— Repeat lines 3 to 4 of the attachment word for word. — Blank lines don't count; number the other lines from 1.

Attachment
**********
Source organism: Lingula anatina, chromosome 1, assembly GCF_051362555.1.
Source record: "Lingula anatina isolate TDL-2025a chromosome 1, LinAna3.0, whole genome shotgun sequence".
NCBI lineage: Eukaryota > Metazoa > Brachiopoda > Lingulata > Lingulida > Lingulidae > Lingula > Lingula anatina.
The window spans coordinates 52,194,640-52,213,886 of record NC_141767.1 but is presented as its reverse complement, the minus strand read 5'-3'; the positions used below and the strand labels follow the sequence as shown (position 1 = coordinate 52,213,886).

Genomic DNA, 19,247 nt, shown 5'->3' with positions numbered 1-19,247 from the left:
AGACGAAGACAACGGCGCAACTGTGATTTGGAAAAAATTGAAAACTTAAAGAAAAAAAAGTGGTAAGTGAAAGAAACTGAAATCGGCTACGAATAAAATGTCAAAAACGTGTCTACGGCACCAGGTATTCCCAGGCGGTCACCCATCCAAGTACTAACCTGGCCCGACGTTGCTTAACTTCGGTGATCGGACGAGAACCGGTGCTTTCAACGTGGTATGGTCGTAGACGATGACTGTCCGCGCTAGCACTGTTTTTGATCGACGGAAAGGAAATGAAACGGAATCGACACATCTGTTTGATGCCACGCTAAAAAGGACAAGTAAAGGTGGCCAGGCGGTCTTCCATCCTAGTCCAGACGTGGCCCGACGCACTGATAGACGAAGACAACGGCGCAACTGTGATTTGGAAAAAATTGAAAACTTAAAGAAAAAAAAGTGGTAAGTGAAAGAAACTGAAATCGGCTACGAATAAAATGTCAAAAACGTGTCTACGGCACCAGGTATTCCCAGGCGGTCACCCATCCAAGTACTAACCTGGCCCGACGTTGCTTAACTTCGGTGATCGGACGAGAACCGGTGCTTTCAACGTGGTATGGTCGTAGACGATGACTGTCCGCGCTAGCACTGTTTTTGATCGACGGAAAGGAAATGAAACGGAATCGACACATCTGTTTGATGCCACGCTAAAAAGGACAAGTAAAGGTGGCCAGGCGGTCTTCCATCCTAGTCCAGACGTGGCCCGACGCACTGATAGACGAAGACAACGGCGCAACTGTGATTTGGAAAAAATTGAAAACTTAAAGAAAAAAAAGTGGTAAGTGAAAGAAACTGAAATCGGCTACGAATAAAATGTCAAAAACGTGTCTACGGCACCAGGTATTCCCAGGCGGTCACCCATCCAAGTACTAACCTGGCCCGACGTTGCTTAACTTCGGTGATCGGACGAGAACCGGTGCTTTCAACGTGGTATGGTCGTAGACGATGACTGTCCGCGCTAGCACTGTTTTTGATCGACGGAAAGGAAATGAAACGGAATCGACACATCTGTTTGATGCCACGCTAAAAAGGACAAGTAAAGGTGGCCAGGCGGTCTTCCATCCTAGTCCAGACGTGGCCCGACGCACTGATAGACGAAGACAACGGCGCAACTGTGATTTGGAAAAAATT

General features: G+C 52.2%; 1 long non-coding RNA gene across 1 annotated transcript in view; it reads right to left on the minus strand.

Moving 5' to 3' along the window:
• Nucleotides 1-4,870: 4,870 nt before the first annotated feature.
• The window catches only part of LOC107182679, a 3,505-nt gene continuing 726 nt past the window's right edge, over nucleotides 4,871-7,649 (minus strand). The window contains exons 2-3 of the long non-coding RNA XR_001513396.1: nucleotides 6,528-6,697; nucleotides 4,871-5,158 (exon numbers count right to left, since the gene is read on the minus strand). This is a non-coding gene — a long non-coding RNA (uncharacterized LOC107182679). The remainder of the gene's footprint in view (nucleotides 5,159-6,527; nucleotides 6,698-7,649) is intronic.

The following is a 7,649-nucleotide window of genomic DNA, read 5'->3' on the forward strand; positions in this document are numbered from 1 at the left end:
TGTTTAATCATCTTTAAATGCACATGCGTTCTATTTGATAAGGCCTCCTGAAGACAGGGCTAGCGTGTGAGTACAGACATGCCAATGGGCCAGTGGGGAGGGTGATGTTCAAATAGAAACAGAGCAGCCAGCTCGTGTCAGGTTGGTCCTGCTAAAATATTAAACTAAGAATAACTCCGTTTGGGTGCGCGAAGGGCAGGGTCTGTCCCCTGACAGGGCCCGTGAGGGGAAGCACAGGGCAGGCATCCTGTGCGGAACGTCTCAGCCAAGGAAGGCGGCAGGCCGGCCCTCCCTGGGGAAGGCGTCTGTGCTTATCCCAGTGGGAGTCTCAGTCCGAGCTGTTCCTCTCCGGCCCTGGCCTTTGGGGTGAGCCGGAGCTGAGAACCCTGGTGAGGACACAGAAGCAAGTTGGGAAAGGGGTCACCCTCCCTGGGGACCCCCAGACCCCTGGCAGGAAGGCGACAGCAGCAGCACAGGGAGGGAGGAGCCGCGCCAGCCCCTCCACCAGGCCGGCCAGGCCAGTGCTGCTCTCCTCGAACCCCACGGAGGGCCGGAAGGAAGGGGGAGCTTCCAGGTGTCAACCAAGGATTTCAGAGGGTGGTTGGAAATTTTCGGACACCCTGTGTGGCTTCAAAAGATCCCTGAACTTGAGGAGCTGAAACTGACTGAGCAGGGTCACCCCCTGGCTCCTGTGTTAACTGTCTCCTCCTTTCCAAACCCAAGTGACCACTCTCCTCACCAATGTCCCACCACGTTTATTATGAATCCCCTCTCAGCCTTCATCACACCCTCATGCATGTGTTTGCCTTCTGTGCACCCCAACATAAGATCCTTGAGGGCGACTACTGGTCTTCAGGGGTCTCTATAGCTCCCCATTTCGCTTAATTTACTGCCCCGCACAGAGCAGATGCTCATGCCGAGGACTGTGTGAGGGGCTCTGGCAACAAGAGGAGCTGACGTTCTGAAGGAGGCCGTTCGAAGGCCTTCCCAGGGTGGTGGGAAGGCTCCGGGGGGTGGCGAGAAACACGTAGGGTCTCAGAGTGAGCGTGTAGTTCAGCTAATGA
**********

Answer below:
NCBI lineage: Eukaryota > Metazoa > Brachiopoda > Lingulata > Lingulida > Lingulidae > Lingula > Lingula anatina.
The window spans coordinates 52,194,640-52,213,886 of record NC_141767.1 but is presented as its reverse complement, the minus strand read 5'-3'; the positions used below and the strand labels follow the sequence as shown (position 1 = coordinate 52,213,886).